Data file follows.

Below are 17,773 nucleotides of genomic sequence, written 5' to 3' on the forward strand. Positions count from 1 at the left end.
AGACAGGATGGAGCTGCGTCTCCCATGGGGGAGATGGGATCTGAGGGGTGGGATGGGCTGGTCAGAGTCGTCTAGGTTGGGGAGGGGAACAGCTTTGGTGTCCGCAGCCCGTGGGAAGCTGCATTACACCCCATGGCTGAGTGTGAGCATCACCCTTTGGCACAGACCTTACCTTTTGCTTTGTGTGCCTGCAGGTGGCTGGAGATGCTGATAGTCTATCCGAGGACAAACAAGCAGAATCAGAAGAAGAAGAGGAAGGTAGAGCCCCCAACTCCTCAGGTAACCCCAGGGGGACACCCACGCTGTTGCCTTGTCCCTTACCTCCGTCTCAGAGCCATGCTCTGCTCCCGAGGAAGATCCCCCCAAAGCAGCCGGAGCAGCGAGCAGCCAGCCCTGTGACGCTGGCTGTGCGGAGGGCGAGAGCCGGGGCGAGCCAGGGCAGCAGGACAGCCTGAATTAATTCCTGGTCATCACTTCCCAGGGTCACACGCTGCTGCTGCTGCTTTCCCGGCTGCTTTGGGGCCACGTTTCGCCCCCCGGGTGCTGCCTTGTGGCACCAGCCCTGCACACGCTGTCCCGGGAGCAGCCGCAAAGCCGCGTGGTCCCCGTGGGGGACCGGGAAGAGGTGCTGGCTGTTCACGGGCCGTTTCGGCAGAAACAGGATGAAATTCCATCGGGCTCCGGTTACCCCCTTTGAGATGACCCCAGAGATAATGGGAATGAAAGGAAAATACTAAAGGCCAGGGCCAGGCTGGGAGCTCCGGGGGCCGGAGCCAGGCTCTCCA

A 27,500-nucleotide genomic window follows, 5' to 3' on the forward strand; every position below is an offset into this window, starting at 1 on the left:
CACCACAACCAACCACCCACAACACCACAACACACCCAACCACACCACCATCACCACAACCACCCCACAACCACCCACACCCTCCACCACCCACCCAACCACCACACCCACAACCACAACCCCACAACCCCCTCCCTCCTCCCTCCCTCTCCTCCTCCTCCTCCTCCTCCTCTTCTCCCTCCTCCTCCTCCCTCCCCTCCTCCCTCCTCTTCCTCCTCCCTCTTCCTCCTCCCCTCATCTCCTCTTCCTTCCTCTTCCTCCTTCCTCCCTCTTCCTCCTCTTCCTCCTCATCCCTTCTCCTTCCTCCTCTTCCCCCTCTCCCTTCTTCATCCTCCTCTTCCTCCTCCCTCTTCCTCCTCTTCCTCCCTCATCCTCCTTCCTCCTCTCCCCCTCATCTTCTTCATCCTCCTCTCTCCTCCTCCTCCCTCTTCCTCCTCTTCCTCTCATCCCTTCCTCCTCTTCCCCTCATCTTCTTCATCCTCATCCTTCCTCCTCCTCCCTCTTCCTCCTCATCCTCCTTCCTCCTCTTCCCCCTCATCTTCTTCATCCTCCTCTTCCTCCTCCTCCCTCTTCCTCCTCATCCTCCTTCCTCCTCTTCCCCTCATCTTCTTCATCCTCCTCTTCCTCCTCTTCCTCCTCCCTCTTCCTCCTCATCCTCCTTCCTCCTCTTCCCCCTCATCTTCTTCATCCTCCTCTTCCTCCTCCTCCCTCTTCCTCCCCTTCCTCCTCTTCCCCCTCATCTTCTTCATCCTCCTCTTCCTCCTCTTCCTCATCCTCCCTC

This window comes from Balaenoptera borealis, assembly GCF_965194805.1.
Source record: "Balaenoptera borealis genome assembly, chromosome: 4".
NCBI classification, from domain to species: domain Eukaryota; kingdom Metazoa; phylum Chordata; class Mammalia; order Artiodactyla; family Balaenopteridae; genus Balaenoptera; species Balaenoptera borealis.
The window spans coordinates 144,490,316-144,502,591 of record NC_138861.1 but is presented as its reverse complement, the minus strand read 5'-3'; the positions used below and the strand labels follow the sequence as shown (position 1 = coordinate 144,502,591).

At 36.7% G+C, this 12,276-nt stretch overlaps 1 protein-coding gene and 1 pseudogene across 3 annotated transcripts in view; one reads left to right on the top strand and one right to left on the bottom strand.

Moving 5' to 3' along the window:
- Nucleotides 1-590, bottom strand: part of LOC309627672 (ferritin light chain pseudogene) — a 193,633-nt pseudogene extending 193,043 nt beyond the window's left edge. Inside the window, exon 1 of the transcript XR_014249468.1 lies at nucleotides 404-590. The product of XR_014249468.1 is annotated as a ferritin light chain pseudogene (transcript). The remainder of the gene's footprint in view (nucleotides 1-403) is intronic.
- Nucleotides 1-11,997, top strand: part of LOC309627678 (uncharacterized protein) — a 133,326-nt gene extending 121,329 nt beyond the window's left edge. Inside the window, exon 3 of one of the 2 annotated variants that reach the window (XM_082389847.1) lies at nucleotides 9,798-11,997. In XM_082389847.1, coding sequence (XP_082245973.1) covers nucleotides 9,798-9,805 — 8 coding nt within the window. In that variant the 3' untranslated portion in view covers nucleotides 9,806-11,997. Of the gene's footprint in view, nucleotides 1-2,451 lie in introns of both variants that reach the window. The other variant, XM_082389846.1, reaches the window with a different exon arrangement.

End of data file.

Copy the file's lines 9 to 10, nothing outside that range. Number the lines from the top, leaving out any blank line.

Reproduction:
At 36.7% G+C, this 12,276-nt stretch overlaps 1 protein-coding gene and 1 pseudogene across 3 annotated transcripts in view; one reads left to right on the top strand and one right to left on the bottom strand.

Moving 5' to 3' along the window: